That's been something that we've really added going on. And then we're interviewing here. We've been looking at a lot of people, use the, By All Accounts and Yodlee and different things to do the scraping and stuff. And we found those to be extremely painful to implement and a client goes and changes their password and you're like, "okay, wait a second, got to get you on the phone before we can get around" where you miss two weeks of data, and then you've got to go manually input it and stuff like that.
So those have been painful, but we've just learned about Pontera (formerly called FeeX), and we've had some real good -- I don't know a thing about it. We're having a talk with them tomorrow morning to learn more, but looking at it third alternative, it doesn't need the passwords. How do they work? How is it compliant?
Very low cost. As far as the other stuff we've been looking at to really help us be able to have a more holistic approach to the real that aside, even though we happen to be the quarterbacks for the emotional side, it's the data that gives us some additional added value when we're looking at "here's the emotional stuff, but here's where you're going to shoot yourself in the foot."
So we're going to let you, and we'll have all these discussions around your emotions and you want to stay at home. You don't want to stay at home. You want to disown a child, whatever, we'll allow all those conversations. But if you're shooting yourself in the foot financially in some of these decisions, and we can show that.
So, we're still somewhat data driven and looking at how we have these conversations to at least create those, somebody said playgrounds, that was maybe another conversation. Boundaries versus playgrounds. I love that. So in order to really create the playgrounds.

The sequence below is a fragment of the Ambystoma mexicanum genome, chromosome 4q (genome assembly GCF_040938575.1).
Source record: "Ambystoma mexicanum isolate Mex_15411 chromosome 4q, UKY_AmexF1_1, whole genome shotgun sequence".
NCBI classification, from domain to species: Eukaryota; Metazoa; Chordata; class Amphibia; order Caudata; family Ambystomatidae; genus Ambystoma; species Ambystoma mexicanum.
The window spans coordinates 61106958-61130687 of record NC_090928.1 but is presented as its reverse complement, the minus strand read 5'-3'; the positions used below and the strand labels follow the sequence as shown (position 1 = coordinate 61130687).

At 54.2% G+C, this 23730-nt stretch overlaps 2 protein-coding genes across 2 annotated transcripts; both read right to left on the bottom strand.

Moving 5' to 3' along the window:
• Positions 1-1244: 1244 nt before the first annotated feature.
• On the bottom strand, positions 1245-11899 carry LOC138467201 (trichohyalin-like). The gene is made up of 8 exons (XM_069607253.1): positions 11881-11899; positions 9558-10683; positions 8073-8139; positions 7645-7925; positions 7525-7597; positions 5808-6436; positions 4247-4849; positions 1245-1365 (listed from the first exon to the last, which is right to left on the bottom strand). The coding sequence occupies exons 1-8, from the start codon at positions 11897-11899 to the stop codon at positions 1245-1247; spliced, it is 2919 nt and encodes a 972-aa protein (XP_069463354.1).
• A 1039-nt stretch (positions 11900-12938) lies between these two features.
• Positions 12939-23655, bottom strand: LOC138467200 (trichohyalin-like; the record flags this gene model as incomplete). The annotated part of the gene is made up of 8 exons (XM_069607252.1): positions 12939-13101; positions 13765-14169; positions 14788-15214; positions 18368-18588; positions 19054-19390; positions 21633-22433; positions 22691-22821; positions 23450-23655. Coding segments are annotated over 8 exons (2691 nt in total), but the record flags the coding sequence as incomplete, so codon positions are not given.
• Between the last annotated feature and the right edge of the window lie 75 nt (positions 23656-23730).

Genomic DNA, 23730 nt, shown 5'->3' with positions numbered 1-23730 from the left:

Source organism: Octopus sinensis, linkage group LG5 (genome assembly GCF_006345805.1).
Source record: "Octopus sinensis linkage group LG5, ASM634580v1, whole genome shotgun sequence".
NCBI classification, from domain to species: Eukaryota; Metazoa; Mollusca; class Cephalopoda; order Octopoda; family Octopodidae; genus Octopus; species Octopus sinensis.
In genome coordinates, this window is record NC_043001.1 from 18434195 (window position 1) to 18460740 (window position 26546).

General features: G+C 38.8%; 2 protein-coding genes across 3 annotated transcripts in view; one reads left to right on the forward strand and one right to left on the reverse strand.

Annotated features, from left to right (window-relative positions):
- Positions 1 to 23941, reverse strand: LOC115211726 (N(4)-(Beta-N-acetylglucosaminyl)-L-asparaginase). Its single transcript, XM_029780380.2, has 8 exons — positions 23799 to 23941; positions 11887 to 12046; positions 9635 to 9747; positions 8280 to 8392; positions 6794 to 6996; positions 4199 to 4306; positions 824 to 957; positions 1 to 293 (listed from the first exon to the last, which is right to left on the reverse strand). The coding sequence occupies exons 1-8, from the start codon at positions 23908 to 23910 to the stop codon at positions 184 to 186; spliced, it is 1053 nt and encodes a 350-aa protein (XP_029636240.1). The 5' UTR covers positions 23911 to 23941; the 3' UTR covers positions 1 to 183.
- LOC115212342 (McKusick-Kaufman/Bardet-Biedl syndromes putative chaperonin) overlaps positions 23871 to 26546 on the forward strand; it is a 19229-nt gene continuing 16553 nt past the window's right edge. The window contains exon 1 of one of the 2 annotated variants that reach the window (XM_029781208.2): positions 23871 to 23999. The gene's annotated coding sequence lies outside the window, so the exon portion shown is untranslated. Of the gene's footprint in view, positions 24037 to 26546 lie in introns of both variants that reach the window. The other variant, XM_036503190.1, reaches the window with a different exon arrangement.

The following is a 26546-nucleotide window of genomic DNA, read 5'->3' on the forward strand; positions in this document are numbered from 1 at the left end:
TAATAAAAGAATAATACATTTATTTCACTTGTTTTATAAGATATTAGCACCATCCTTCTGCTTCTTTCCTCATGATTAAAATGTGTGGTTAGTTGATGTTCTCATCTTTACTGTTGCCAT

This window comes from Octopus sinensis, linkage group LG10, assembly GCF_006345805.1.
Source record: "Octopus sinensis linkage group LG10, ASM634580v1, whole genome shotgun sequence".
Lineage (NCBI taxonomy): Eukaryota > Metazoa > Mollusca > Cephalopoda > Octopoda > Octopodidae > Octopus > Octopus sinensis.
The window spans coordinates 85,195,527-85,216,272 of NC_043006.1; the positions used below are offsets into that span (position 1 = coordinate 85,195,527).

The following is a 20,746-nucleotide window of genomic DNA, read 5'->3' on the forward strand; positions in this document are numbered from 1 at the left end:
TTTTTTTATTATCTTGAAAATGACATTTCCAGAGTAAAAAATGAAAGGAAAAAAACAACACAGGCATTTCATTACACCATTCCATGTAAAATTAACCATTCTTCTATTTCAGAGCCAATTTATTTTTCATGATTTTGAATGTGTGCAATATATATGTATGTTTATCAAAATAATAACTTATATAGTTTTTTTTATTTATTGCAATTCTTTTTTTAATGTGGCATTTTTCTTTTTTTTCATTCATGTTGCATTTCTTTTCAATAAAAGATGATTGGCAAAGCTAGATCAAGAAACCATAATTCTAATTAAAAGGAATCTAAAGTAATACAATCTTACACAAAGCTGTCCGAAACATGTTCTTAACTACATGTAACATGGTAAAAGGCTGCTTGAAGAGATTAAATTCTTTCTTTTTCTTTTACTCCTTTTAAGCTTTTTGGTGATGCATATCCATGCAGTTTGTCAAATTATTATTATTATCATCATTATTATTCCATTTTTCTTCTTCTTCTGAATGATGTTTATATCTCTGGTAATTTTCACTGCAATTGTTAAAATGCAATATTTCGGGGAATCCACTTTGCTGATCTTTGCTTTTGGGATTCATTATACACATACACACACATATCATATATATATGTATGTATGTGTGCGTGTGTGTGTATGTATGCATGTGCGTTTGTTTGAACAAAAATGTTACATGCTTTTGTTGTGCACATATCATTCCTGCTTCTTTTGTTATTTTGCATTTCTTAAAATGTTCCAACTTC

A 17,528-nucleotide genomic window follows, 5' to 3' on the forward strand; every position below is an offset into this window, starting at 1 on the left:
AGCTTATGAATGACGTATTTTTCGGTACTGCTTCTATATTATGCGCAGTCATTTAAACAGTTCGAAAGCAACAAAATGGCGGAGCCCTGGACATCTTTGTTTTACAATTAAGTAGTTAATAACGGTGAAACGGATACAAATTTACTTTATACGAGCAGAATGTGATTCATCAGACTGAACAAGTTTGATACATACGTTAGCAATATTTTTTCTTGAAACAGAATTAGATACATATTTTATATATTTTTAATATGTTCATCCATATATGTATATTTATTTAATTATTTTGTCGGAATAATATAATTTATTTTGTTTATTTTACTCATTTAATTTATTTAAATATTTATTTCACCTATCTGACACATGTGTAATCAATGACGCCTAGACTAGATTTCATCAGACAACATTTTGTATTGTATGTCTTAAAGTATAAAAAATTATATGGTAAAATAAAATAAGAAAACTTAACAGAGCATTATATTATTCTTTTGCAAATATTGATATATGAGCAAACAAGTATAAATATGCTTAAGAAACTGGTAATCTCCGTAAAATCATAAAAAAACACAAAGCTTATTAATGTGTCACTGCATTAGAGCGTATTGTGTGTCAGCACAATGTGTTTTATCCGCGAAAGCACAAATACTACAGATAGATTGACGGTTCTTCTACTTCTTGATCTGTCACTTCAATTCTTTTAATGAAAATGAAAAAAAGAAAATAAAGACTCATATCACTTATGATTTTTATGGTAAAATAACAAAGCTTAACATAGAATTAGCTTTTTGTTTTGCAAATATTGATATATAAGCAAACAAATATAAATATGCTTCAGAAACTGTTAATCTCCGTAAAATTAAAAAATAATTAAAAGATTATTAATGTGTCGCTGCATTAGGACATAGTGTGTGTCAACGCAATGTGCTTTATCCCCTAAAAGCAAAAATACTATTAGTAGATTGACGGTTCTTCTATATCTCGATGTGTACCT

Marie Swift: Who do you want to call on, Kyra?
Kyra Morris: Jamie.
Jamie Hopkins: Quick question first: What ESG did you pick, Kyra?
Kyra Morris: We ended up going with Fidelity's platform. It's not quite as robust, but it was a really easy way and we like to easy.
Jamie Hopkins: Ethic or its their actual one?
Kyra Morris: Their actual one.
Jamie Hopkins: Because they invested-- there's another company called Ethic Investing, which they own part of, but they're really good.
Kyra Morris: And we've been very pleased so far in the development and being able to track and having client conversations and showing what we're doing and how we're tilting in different ways that they want to tilt and what was better versus... I mean, it's just been a fun conversation to continue to have to themselves.
Jamie Hopkins: Unfortunately, those emails and passwords with a retirement account still break on the back end.
Kyra Morris: You already knew about that? So that's why we're continuing those conversations with that.
DEVELOPING AND INCORPORATING NEW TECH
Jamie Hopkins: It's very good. Yeah. I would suggest using it a hundred percent. It's huge. So, I don't know which tech thing... I'll talk about something I'm working on then. Well, a few things like we rebuilt our entire coaching platform and that's part of the FPA now. If you haven't gone into your portal, log in there and look at the new coaching content that we put in there. So that's a great resource. It's free.
It's part of the partnership here at the FPA. So, appreciate that. And that was fun. Like building an LMS, it's just a weird thing. You probably only do that once in life, so I'm not doing it again. We built an LMS, and we can single sign on and stuff. It's cool. The thing I'm working on right now, we're building like a lead-gen company, so think of Smart Asset and what Edelman Engines did and Fisher and building that from the ground up has been a really interesting thing.